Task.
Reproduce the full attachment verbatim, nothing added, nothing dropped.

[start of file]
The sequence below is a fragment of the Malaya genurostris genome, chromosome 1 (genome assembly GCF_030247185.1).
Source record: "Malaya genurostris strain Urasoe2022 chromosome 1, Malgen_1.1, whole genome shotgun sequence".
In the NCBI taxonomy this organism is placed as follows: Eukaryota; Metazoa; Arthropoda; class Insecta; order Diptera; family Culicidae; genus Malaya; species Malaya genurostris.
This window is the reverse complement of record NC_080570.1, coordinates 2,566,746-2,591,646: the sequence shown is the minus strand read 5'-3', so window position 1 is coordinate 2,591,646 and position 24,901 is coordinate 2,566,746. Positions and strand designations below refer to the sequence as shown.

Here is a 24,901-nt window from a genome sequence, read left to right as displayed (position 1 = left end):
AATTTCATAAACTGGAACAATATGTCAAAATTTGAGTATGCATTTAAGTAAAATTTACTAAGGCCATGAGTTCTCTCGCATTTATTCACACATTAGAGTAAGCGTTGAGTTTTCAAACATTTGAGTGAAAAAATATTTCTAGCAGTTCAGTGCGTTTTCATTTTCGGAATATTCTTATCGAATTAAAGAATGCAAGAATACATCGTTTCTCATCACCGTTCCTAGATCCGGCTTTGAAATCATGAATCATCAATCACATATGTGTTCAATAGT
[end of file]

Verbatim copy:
The sequence below is a fragment of the Malaya genurostris genome, chromosome 1 (genome assembly GCF_030247185.1).
Source record: "Malaya genurostris strain Urasoe2022 chromosome 1, Malgen_1.1, whole genome shotgun sequence".
In the NCBI taxonomy this organism is placed as follows: Eukaryota; Metazoa; Arthropoda; class Insecta; order Diptera; family Culicidae; genus Malaya; species Malaya genurostris.
This window is the reverse complement of record NC_080570.1, coordinates 2,566,746-2,591,646: the sequence shown is the minus strand read 5'-3', so window position 1 is coordinate 2,591,646 and position 24,901 is coordinate 2,566,746. Positions and strand designations below refer to the sequence as shown.

Here is a 24,901-nt window from a genome sequence, read left to right as displayed (position 1 = left end):
AATTTCATAAACTGGAACAATATGTCAAAATTTGAGTATGCATTTAAGTAAAATTTACTAAGGCCATGAGTTCTCTCGCATTTATTCACACATTAGAGTAAGCGTTGAGTTTTCAAACATTTGAGTGAAAAAATATTTCTAGCAGTTCAGTGCGTTTTCATTTTCGGAATATTCTTATCGAATTAAAGAATGCAAGAATACATCGTTTCTCATCACCGTTCCTAGATCCGGCTTTGAAATCATGAATCATCAATCACATATGTGTTCAATAGT